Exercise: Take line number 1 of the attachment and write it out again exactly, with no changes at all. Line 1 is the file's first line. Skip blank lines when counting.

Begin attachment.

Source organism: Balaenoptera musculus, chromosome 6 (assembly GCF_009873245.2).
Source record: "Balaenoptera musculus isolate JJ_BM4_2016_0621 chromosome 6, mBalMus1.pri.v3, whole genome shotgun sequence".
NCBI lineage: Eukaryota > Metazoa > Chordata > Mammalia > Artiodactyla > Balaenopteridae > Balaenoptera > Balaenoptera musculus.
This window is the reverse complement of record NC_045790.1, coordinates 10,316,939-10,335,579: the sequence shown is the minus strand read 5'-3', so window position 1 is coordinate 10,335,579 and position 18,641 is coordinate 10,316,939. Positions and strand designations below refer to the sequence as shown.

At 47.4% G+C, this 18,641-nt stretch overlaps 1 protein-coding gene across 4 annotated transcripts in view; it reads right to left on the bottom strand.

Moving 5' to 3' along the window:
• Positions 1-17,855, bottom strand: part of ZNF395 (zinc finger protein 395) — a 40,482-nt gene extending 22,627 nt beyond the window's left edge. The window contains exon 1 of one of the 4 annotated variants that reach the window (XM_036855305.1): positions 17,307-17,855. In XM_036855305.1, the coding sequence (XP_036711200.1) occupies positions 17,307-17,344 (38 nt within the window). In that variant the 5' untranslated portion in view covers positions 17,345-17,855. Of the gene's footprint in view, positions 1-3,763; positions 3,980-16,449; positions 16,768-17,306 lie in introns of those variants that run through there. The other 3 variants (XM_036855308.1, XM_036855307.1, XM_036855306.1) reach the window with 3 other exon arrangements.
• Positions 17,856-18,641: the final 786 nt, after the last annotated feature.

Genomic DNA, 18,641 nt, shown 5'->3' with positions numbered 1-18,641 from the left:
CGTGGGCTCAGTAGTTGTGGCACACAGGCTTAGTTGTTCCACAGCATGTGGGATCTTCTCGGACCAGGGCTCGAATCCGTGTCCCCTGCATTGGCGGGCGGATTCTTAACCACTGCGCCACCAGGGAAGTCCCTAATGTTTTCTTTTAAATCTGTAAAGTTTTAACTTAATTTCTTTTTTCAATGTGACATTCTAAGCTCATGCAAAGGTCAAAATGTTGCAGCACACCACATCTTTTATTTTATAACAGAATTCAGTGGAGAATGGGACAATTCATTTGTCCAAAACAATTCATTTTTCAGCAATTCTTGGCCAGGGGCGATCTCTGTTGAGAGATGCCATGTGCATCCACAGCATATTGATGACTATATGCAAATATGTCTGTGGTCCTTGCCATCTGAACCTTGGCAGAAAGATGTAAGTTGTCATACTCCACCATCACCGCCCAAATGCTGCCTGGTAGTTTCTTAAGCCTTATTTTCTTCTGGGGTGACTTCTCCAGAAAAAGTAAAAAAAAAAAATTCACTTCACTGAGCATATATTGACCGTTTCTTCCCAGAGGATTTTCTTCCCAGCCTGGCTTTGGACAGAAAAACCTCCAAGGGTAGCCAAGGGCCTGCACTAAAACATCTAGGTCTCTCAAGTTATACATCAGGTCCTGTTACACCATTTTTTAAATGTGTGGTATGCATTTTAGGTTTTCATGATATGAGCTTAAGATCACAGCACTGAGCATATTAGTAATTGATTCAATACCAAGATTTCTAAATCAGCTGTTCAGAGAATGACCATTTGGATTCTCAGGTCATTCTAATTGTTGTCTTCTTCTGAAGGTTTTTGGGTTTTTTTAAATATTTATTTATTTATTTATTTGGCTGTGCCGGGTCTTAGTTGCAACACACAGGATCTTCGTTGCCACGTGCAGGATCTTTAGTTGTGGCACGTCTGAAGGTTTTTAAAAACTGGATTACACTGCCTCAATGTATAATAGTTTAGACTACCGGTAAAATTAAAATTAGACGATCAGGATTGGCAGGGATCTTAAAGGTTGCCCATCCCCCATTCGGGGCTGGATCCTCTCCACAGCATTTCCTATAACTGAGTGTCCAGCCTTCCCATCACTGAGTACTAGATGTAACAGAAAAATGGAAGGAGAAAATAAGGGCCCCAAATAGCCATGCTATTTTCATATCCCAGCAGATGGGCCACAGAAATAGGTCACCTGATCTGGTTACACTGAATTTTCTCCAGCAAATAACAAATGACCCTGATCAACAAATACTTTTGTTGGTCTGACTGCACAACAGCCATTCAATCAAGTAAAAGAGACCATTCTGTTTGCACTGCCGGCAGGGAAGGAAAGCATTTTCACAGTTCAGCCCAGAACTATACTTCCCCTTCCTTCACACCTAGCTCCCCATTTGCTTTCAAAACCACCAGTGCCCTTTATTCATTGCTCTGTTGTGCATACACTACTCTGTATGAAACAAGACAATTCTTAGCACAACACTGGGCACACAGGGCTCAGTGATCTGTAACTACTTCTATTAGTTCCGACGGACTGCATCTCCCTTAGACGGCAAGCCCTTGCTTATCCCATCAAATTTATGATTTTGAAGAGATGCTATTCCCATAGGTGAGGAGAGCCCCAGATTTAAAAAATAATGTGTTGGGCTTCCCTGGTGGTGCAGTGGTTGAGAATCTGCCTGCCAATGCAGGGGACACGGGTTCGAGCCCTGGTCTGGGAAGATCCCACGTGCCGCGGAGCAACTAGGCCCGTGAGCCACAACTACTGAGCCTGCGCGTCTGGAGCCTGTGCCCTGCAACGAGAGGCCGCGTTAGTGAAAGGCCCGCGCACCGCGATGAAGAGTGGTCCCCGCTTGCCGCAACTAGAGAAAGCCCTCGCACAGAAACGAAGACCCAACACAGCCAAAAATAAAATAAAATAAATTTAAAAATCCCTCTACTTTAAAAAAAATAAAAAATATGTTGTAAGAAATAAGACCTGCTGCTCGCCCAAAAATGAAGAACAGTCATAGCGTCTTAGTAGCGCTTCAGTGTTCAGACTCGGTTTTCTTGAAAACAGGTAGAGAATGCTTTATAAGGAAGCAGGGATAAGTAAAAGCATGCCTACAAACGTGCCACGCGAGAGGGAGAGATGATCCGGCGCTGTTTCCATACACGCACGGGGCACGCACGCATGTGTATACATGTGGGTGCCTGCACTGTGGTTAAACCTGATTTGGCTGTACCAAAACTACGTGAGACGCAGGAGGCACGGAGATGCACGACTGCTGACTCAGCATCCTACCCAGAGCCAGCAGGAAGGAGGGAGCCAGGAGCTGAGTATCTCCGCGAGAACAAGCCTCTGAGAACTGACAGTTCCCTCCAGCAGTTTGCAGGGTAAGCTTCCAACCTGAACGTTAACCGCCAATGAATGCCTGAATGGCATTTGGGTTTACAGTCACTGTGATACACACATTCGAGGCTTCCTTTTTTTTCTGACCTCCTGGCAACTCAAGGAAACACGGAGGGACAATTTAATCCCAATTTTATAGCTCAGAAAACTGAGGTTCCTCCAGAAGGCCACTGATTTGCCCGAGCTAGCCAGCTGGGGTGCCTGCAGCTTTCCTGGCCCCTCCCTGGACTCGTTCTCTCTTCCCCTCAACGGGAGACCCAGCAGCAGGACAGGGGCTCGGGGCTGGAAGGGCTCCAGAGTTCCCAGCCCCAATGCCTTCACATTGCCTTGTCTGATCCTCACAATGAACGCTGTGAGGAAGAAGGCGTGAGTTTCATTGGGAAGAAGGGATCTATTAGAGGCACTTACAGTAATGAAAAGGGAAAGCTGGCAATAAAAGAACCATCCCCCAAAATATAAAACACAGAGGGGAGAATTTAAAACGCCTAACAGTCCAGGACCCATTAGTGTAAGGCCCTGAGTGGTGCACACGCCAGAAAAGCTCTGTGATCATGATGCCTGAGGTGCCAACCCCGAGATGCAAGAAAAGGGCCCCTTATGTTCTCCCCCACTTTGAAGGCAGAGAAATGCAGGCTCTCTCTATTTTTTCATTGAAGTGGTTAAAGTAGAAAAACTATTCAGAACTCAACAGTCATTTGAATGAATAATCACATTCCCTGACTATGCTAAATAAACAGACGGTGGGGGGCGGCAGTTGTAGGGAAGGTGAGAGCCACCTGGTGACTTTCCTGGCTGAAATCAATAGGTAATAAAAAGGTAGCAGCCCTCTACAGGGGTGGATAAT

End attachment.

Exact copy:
Source organism: Balaenoptera musculus, chromosome 6 (assembly GCF_009873245.2).